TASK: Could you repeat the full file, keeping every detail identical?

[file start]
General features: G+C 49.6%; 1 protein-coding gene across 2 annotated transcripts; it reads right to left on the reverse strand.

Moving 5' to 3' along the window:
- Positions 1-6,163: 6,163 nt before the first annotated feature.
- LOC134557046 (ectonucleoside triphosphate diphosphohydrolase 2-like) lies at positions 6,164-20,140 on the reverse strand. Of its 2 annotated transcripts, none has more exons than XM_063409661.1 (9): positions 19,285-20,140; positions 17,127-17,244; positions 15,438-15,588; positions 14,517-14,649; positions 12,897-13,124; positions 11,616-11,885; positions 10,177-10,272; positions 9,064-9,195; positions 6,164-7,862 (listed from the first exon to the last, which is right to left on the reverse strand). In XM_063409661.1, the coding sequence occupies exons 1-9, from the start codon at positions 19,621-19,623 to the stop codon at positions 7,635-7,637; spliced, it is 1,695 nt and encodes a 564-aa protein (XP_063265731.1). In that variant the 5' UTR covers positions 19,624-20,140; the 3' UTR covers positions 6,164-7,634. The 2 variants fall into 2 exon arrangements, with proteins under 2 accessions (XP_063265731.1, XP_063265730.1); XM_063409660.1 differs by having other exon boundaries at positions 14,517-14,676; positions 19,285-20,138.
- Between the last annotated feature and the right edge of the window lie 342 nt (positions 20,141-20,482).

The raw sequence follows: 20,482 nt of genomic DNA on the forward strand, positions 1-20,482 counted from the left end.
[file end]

General features: G+C 49.6%; 1 protein-coding gene across 2 annotated transcripts; it reads right to left on the reverse strand.

Moving 5' to 3' along the window:
- Positions 1-6,163: 6,163 nt before the first annotated feature.
- LOC134557046 (ectonucleoside triphosphate diphosphohydrolase 2-like) lies at positions 6,164-20,140 on the reverse strand. Of its 2 annotated transcripts, none has more exons than XM_063409661.1 (9): positions 19,285-20,140; positions 17,127-17,244; positions 15,438-15,588; positions 14,517-14,649; positions 12,897-13,124; positions 11,616-11,885; positions 10,177-10,272; positions 9,064-9,195; positions 6,164-7,862 (listed from the first exon to the last, which is right to left on the reverse strand). In XM_063409661.1, the coding sequence occupies exons 1-9, from the start codon at positions 19,621-19,623 to the stop codon at positions 7,635-7,637; spliced, it is 1,695 nt and encodes a 564-aa protein (XP_063265731.1). In that variant the 5' UTR covers positions 19,624-20,140; the 3' UTR covers positions 6,164-7,634. The 2 variants fall into 2 exon arrangements, with proteins under 2 accessions (XP_063265731.1, XP_063265730.1); XM_063409660.1 differs by having other exon boundaries at positions 14,517-14,676; positions 19,285-20,138.
- Between the last annotated feature and the right edge of the window lie 342 nt (positions 20,141-20,482).

The raw sequence follows: 20,482 nt of genomic DNA on the forward strand, positions 1-20,482 counted from the left end.